Letter 258g

258g. Dorothea Veit to Schleiermacher in Berlin: Jena, 16 January 1800 [*]

Jena, 16 January 1800

Friedrich has composed some marvelous terza rima, [1] coming down three flights of stairs after finishing each one to read it to me separately, and since I, stupidly, cannot possibly grasp the sense of each immediately, though the brilliance of each verse does indeed wash over me and please me, he immediately shouts at me so vehemently that I almost die on the spot from fright. . . .

I am definitely also coming [to Berlin] this summer, that much has been decided, I just still do not yet know when. How we arrange the travelling will depend on the Schlegels and will almost certainly not be decided until Madam Ernst is here, she is coming in March. [2]

Wilhelm has now even come up with the unfortunate idea of spending the entire winter in Berlin! Because Tieck will then be back there, from whom he simply does not want to be too far removed, and you can well imagine that Friedrich has no intention of remaining away from where you and Wilhelm and Fichte and Tieck are living. [3]

For me the whole thing is sad, but what can I do, where am I to go by myself? It is highly unlikely that Caroline will go along to Berlin. And even in general, things are happening here that the mouth has not heard, the heart has not seen, no eye has said, and no ear has seen, as Bottom says. [4] I cannot write about it all because there is simply too much to tell, but I will have much to tell you when I see you again.

It seems increasingly more probable to me that you would not get along with Caroline quite as long as I have managed to. But I manage in a rather remarkable way. Even though it is à l’ordre du jour for everyone here, [5] as is quite natural in a republic of nothing but despots, to quarrel and squabble like schoolboys, I alone am spared all that, and I am still fortunate enough to be treated kindly and respectfully. And Friedrich most of the time as well. The two of us are venerated and loved like the patriarchs.

My dear friend, I really must hurry, which is why my writing is so confused, though I would really like to converse with you longer, I simply do not have the time.

Refined convivality
Costs a fine bit of time. [6]

Would you be so kind and ask Veit, when you see him, whether he intends to do me the favor I asked him for in my previous letter, and pay 6 louis d’or to Fichte when he comes [back] to Berlin? I gave him an assignation, and I do hope he will not send it back. [7] . . .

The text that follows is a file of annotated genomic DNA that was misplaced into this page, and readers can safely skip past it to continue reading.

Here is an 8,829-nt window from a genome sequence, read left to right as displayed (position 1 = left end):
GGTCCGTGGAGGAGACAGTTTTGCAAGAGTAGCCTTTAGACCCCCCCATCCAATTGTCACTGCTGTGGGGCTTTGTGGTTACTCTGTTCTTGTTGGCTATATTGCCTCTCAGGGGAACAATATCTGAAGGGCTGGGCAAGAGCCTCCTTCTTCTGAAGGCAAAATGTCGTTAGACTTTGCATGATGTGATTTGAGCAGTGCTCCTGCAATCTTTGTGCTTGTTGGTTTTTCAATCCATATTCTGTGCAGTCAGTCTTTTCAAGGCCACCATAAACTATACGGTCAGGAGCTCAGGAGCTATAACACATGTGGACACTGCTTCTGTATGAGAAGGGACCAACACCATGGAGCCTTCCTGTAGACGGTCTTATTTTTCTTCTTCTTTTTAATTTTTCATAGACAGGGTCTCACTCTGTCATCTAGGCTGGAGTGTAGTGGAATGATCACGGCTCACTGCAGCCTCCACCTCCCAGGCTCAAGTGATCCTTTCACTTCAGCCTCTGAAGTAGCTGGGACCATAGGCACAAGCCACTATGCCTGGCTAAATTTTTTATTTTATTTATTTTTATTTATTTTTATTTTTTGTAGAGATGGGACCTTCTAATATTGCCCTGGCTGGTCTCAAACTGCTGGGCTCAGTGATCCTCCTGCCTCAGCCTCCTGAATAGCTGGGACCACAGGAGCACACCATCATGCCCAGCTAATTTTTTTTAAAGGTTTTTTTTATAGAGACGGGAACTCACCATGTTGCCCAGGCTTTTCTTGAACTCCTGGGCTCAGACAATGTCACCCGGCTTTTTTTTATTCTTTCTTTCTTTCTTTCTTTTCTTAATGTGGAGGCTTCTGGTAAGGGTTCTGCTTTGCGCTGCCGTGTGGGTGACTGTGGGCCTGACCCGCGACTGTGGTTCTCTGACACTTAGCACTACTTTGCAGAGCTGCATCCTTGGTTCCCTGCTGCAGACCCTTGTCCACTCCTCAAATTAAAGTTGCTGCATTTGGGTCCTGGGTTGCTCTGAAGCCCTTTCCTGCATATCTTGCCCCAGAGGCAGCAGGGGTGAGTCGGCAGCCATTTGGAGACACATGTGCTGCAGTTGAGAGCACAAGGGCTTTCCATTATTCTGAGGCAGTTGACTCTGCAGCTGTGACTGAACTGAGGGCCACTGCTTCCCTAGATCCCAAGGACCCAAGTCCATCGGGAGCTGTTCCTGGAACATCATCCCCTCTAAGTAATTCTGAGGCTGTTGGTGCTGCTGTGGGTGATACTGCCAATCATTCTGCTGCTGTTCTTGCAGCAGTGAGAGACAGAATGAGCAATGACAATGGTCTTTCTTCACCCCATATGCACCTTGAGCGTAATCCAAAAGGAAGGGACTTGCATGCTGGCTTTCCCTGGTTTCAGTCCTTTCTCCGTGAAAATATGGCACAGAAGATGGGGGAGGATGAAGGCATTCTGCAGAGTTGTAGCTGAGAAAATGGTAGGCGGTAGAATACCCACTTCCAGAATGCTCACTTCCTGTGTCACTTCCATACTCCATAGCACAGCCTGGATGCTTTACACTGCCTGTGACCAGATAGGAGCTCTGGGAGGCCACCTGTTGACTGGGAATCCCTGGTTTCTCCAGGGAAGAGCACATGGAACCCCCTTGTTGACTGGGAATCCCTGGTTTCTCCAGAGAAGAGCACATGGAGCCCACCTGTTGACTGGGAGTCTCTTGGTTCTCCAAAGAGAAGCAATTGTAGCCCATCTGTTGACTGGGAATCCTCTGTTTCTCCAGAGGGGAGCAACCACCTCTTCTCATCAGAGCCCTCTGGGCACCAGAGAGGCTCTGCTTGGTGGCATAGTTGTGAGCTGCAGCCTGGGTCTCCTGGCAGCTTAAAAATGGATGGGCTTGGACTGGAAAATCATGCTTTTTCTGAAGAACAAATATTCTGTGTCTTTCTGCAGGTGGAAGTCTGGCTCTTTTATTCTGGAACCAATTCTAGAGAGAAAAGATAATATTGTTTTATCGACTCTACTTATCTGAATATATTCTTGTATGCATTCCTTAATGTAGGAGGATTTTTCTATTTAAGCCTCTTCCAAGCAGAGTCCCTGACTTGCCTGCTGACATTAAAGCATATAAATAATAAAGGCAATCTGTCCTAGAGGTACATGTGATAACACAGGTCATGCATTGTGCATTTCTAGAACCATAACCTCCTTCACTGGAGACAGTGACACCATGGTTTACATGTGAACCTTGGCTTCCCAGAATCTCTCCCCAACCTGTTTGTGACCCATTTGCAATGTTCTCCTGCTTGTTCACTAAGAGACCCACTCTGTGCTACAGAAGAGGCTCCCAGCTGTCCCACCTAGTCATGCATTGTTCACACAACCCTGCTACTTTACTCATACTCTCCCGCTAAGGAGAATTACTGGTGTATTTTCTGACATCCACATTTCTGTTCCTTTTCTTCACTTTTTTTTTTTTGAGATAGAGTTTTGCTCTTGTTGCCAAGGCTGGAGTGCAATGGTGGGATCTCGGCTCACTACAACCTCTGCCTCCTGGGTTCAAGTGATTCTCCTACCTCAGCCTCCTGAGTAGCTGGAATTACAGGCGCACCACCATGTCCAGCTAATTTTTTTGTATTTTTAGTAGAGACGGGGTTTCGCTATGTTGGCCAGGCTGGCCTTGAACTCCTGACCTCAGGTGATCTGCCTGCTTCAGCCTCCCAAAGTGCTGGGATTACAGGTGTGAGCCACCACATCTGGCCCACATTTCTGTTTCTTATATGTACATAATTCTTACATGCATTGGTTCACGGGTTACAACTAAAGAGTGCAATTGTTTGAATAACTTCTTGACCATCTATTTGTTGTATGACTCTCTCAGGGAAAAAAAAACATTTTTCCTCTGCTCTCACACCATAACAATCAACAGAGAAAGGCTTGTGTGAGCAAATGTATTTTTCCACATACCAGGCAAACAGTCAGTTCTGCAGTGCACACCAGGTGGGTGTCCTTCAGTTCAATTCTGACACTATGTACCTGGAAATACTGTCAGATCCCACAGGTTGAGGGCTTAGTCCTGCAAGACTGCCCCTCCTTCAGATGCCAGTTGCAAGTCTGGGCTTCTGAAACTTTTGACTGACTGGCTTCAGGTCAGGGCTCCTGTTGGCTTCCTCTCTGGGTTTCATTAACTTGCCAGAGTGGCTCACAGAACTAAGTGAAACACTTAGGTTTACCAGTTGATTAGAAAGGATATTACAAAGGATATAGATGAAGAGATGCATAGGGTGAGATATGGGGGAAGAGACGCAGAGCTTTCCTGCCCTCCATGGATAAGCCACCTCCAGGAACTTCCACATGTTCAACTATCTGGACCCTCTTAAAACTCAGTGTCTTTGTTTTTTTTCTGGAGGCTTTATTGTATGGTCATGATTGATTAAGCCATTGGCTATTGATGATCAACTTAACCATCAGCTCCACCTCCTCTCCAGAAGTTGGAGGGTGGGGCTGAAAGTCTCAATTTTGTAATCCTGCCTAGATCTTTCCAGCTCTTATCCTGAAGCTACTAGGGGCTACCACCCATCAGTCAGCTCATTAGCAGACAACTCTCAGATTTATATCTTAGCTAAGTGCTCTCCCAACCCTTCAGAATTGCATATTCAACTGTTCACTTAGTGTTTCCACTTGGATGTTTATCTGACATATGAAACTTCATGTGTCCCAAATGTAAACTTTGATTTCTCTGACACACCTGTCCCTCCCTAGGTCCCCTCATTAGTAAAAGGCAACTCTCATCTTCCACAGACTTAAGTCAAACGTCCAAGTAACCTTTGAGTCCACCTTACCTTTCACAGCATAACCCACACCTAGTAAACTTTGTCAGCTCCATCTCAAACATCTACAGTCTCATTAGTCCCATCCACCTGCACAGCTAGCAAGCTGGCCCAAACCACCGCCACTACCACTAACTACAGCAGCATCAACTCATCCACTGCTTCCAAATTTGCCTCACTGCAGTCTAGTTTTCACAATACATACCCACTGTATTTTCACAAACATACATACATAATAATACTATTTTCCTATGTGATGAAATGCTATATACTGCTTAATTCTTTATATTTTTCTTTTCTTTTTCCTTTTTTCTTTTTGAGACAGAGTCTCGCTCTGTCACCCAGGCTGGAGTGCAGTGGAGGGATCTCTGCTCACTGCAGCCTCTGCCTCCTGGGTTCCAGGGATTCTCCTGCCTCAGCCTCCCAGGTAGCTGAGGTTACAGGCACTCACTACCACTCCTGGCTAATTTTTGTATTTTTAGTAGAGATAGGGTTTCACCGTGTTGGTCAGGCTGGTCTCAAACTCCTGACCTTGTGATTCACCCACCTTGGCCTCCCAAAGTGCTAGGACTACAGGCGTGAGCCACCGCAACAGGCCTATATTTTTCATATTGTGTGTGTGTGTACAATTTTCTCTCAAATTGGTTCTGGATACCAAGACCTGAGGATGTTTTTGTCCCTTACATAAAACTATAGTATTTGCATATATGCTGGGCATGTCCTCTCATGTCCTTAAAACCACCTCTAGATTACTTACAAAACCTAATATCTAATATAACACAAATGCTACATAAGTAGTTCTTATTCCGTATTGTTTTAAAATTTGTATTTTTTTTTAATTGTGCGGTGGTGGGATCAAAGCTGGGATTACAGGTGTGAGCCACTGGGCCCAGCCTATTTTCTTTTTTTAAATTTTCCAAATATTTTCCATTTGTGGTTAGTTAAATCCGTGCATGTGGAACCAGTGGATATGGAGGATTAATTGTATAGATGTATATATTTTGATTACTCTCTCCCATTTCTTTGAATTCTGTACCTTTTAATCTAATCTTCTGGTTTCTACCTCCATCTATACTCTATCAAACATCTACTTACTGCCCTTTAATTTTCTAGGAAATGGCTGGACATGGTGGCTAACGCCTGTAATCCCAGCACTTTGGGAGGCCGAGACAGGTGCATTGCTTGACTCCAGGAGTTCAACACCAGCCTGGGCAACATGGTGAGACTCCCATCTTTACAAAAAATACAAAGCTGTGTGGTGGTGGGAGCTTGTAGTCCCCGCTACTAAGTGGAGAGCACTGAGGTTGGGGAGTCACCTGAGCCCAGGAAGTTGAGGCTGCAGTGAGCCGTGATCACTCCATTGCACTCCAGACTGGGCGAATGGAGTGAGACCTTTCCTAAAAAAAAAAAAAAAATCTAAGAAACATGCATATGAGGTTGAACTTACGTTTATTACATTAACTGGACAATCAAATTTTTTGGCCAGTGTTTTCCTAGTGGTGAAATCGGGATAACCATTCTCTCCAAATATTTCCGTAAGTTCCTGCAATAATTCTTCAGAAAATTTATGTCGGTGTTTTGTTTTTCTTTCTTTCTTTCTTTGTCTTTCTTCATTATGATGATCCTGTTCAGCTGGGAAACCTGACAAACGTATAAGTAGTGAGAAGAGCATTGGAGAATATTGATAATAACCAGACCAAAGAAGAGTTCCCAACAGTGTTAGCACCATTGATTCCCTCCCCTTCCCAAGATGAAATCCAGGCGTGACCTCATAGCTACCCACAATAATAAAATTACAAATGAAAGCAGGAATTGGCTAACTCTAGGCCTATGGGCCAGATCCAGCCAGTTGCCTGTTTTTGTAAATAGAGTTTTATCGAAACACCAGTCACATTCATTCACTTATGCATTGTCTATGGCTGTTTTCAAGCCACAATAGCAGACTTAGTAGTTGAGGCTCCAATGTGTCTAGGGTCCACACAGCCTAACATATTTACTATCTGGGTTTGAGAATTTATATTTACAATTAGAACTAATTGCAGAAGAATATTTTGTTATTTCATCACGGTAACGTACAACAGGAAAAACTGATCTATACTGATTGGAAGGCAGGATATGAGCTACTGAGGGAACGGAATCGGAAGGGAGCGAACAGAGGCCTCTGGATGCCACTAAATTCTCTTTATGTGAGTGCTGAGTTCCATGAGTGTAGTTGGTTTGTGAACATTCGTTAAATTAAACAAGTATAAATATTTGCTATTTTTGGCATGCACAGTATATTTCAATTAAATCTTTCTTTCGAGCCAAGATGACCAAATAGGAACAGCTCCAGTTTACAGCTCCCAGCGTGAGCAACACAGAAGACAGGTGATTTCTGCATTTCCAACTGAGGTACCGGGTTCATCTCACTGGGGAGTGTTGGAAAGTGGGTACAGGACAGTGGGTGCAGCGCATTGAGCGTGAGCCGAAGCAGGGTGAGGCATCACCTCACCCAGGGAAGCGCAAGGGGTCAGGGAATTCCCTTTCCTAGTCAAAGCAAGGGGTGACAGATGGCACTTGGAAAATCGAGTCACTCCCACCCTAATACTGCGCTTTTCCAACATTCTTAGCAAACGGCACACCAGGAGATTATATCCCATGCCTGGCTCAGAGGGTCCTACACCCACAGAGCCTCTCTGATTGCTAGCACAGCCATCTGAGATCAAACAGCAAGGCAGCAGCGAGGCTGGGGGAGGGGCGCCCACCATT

[*] Sources: Aus Schleiermacher’s Leben 3:150 (frag.); Briefe von Dorothea Schlegel an Friedrich Schleiermacher 28–30; Wieneke (1914) 311–13 (frag.); KGA V/3 345–48; KFSA 25:45–46. Back.

[1] Friedrich’s “An die Deutschen,” Athenaeum (1800) 165–68, which begins:

Have you your sublime ancestors already eternally forgotten?
You, disunited all, blunt-heads all,
Scholars, laymen, masters and subjects alike! Back.

[2] Concerning Charlotte Ernst’s anticipated visit to Jena during the spring of 1800, see Caroline’s letter to Auguste on 17 October 1799 (letter 249) with note 5. Back.

[3] Friedrich wrote Schleiermacher on the same day (Aus Schleiermacher’s Leben 3:149; KGA V/3 349–50; KFSA 25:47):

Let me tell you confidentially that I will probably be in Berlin this winter with Wilhelm. What do you think about that? And do you really think it advisable given my relationship with Dorothea? — But tell no one, and in general when in doubt be more secretive with everything I write. Gossipmongers are much too focused on us just now.

“Ein Thé — medisant,” Taschenbuch auf das Jahr 1803: Dem Edeln und Schönen der frohen Laune und der Philosophie des Lebens gewidmet (1804), plate 5; Inhaltsverzeichnis deutscher Almanache, Theodor Springmann Stiftung:



[4] “Bottom’s Dream” in Shakespeare, A Midsummer-Night’s Dream, act 4, scene 1 (Bottom is speaking) (illustration: William Harvey, The Pictorial Edition of the Works of Shakspere, ed. Charles Knight, vol. 1, Comedies [London: 1839–42]):


God’s my life! stolen hence, and left me asleep! I have had the most rare vision. I have had a dream, past the wit of man to say what dream it was: man is but an ass, if he go about to expound this dream. Methought I was — there is no man can tell what. Methought I was, — and methought I had, — but man is but a patched fool, if he will offer to say what methought I had. The eye of man hath not heard, the ear of man hath not seen, man’s hand is not able to taste, his tongue to conceive, nor his heart to report, what my dream was.

Dorothea’s reference is presumably to the relationship between Caroline and Schelling. Back.

[5] Fr., “on the agenda (of the day).” Back.

[6] As seen from the beginning of this correspondence, “refined conviviality” in its various and many iterations was of considerable social significance throughout society (Taschenbuch für das Jahr 1817: Der Liebe und Freundschaft gewidmet; and 1818; Inhaltsverzeichnis deutscher Almanache, Theodor Springmann Stiftung; Der Freund des schönen Geschlechts: ein angenehm und nützlicher Taschenkalender für das Jahr 1808):





[7] At issue are alimony (or child-support) payments; although Dorothea had solicited Schleiermacher to ask Simon Veit for four advance payments (in her letter to Schleiermacher on 6 January 1800; this passage not included in letter 258c), she had only received three. Back.

Translation © 2013 Doug Stott